Vital to the realization of Sir John A. MacDonald's "National Dream," was control of territories in the western part of the continent – territories under the control of the Hudson's Bay Company. When the company gave sovereignty over the lands to the Dominion in 1869, the First Nations were granted smaller parcels of land, a yearly allowance, and the right to hunt, trap, and fish on the surrendered lands. By the time the last treaty was signed in 1921, the First Nations had been weakened by disease and by the loss of many cultural traditions through assimilation. The numbered treaties paved the way for the reserve system which still exists today.

Photo: August 1871
Archives of Manitoba, Events 243/1 (N11975)

Hon. Donald A. Smith driving the last spike to complete the Canadian Pacific Railway


Workers complete the Canadian Pacific Railway.

British Columbia joined Confederation in 1871 but only with the promise that the federal government would build a transcontinental railway to the west coast within ten years. The Canadian Pacific Railway was completed in 1885, becoming Canada's first major land transportation system.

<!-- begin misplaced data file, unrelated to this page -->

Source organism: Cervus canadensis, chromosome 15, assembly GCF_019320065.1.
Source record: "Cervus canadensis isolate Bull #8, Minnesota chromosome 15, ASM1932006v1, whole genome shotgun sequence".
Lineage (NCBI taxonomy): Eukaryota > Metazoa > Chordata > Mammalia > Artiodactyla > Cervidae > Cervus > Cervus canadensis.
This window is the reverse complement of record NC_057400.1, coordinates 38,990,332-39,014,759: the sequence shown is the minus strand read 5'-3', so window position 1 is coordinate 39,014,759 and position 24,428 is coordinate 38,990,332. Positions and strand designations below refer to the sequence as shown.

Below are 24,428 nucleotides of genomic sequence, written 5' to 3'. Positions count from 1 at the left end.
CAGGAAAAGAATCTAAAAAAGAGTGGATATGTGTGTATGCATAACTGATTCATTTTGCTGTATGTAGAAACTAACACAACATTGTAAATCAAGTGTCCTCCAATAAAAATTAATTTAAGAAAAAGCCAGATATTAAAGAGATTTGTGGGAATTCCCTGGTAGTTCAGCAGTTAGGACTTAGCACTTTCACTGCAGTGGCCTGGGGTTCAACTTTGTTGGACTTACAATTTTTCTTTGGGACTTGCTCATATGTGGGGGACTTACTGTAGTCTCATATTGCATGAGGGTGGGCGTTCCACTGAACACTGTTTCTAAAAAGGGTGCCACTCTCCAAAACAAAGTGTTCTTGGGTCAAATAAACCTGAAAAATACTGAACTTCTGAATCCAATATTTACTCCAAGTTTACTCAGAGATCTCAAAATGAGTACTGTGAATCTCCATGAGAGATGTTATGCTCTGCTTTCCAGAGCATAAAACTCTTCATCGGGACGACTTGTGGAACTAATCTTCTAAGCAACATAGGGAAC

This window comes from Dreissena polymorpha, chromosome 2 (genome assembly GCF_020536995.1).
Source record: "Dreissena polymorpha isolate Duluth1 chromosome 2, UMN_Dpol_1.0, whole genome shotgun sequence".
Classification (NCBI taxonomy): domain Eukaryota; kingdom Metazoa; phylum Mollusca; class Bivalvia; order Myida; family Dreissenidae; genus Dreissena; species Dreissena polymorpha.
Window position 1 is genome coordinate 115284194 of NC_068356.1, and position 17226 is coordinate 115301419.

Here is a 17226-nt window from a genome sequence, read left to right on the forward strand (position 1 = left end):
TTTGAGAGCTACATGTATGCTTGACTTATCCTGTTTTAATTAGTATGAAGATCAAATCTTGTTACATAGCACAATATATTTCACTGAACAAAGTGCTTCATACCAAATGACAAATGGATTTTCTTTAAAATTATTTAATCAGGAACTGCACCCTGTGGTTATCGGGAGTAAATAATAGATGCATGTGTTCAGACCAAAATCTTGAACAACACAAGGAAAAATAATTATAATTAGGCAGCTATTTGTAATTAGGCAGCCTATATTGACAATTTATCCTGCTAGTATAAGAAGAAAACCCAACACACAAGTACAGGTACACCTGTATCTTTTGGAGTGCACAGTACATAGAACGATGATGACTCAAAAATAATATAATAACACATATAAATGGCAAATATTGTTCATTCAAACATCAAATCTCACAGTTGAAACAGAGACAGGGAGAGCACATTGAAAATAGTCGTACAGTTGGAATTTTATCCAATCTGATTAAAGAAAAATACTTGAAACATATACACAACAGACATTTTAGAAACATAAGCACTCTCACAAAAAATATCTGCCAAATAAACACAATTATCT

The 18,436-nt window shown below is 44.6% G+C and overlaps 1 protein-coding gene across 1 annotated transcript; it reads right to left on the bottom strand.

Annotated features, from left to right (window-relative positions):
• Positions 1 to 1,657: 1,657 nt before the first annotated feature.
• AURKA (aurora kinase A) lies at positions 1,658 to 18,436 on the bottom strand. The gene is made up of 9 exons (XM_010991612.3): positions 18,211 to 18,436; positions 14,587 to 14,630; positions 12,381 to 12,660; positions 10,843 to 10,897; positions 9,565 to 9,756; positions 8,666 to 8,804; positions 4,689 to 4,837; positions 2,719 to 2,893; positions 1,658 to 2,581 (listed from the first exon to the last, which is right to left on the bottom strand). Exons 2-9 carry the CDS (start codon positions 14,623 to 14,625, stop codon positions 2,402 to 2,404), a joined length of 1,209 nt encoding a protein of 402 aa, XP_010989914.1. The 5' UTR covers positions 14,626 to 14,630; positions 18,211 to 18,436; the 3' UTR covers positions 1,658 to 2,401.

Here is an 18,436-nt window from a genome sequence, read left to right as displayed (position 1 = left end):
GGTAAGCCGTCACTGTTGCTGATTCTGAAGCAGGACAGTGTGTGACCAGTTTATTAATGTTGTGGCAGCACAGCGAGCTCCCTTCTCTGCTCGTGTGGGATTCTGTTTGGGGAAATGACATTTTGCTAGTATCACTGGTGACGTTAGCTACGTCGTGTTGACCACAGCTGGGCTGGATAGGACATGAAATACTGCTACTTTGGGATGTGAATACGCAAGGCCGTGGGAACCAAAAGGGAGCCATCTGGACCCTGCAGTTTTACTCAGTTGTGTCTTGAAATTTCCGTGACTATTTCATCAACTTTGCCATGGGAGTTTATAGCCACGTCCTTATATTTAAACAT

Photo: Library and Archives Canada, C-003693

Pop Culture

The Little Wanzer automated sewing machine


Richard Mott Wanzer establishes Canada's first sewing machine factory in Hamilton, Ontario.

Wanzer moved to Hamilton from Buffalo, New York, where he manufactured Singer and Wheeler-Wilson machines. Wanzer also developed the "Little Wanzer," a machine that was compact, easy to use, and inexpensive to buy. During the period 1861 to 1881, 1.5 million sewing machines were produced at the Wanzer factory.

Illustration: 1870s
Canada Science and Technology Museum, L34935

Composer Calixa Lavallée illustrated on the cover of the first edition of O Canada


Calixa Lavallée writes the music of O Canada.